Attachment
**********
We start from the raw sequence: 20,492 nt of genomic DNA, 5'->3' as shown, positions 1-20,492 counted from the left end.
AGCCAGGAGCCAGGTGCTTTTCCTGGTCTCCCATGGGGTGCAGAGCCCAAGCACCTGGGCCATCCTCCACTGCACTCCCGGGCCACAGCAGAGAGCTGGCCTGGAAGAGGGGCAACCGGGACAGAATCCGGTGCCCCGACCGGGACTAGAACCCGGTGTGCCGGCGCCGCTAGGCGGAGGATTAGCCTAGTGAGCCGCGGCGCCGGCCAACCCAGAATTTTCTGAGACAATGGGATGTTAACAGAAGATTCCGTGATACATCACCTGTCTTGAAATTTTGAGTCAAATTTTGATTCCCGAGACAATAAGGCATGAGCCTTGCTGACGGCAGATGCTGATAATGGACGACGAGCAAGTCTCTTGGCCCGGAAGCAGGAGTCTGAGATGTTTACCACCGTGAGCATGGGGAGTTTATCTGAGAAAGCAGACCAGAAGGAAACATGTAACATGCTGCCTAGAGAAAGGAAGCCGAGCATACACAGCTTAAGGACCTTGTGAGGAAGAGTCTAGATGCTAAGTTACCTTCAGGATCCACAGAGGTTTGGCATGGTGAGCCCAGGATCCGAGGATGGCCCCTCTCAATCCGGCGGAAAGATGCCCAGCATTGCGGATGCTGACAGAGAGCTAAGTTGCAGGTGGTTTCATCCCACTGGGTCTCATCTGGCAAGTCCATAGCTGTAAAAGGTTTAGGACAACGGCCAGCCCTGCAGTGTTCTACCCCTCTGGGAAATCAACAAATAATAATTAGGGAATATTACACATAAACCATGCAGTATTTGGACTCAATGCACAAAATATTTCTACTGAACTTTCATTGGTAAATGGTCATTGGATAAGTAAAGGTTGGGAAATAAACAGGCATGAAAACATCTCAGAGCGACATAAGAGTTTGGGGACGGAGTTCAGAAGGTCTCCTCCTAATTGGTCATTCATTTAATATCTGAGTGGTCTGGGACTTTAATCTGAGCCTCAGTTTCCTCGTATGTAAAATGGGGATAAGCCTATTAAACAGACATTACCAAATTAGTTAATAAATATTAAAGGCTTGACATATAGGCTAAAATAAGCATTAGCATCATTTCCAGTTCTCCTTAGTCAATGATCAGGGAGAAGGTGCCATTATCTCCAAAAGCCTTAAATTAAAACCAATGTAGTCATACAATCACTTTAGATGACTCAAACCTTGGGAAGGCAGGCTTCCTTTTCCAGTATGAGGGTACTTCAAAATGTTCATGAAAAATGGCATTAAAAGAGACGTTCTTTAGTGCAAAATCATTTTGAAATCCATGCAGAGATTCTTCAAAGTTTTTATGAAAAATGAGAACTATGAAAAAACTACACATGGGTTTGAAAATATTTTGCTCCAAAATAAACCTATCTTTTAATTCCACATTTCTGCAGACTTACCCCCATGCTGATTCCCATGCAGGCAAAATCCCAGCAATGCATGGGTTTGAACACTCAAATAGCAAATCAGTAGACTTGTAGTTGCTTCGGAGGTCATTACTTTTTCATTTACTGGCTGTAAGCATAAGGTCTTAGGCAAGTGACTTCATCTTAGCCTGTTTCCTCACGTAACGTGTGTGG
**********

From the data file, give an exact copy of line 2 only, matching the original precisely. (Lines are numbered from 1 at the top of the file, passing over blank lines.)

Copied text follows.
AGCCAGGAGCCAGGTGCTTTTCCTGGTCTCCCATGGGGTGCAGAGCCCAAGCACCTGGGCCATCCTCCACTGCACTCCCGGGCCACAGCAGAGAGCTGGCCTGGAAGAGGGGCAACCGGGACAGAATCCGGTGCCCCGACCGGGACTAGAACCCGGTGTGCCGGCGCCGCTAGGCGGAGGATTAGCCTAGTGAGCCGCGGCGCCGGCCAACCCAGAATTTTCTGAGACAATGGGATGTTAACAGAAGATTCCGTGATACATCACCTGTCTTGAAATTTTGAGTCAAATTTTGATTCCCGAGACAATAAGGCATGAGCCTTGCTGACGGCAGATGCTGATAATGGACGACGAGCAAGTCTCTTGGCCCGGAAGCAGGAGTCTGAGATGTTTACCACCGTGAGCATGGGGAGTTTATCTGAGAAAGCAGACCAGAAGGAAACATGTAACATGCTGCCTAGAGAAAGGAAGCCGAGCATACACAGCTTAAGGACCTTGTGAGGAAGAGTCTAGATGCTAAGTTACCTTCAGGATCCACAGAGGTTTGGCATGGTGAGCCCAGGATCCGAGGATGGCCCCTCTCAATCCGGCGGAAAGATGCCCAGCATTGCGGATGCTGACAGAGAGCTAAGTTGCAGGTGGTTTCATCCCACTGGGTCTCATCTGGCAAGTCCATAGCTGTAAAAGGTTTAGGACAACGGCCAGCCCTGCAGTGTTCTACCCCTCTGGGAAATCAACAAATAATAATTAGGGAATATTACACATAAACCATGCAGTATTTGGACTCAATGCACAAAATATTTCTACTGAACTTTCATTGGTAAATGGTCATTGGATAAGTAAAGGTTGGGAAATAAACAGGCATGAAAACATCTCAGAGCGACATAAGAGTTTGGGGACGGAGTTCAGAAGGTCTCCTCCTAATTGGTCATTCATTTAATATCTGAGTGGTCTGGGACTTTAATCTGAGCCTCAGTTTCCTCGTATGTAAAATGGGGATAAGCCTATTAAACAGACATTACCAAATTAGTTAATAAATATTAAAGGCTTGACATATAGGCTAAAATAAGCATTAGCATCATTTCCAGTTCTCCTTAGTCAATGATCAGGGAGAAGGTGCCATTATCTCCAAAAGCCTTAAATTAAAACCAATGTAGTCATACAATCACTTTAGATGACTCAAACCTTGGGAAGGCAGGCTTCCTTTTCCAGTATGAGGGTACTTCAAAATGTTCATGAAAAATGGCATTAAAAGAGACGTTCTTTAGTGCAAAATCATTTTGAAATCCATGCAGAGATTCTTCAAAGTTTTTATGAAAAATGAGAACTATGAAAAAACTACACATGGGTTTGAAAATATTTTGCTCCAAAATAAACCTATCTTTTAATTCCACATTTCTGCAGACTTACCCCCATGCTGATTCCCATGCAGGCAAAATCCCAGCAATGCATGGGTTTGAACACTCAAATAGCAAATCAGTAGACTTGTAGTTGCTTCGGAGGTCATTACTTTTTCATTTACTGGCTGTAAGCATAAGGTCTTAGGCAAGTGACTTCATCTTAGCCTGTTTCCTCACGTAACGTGTGTGG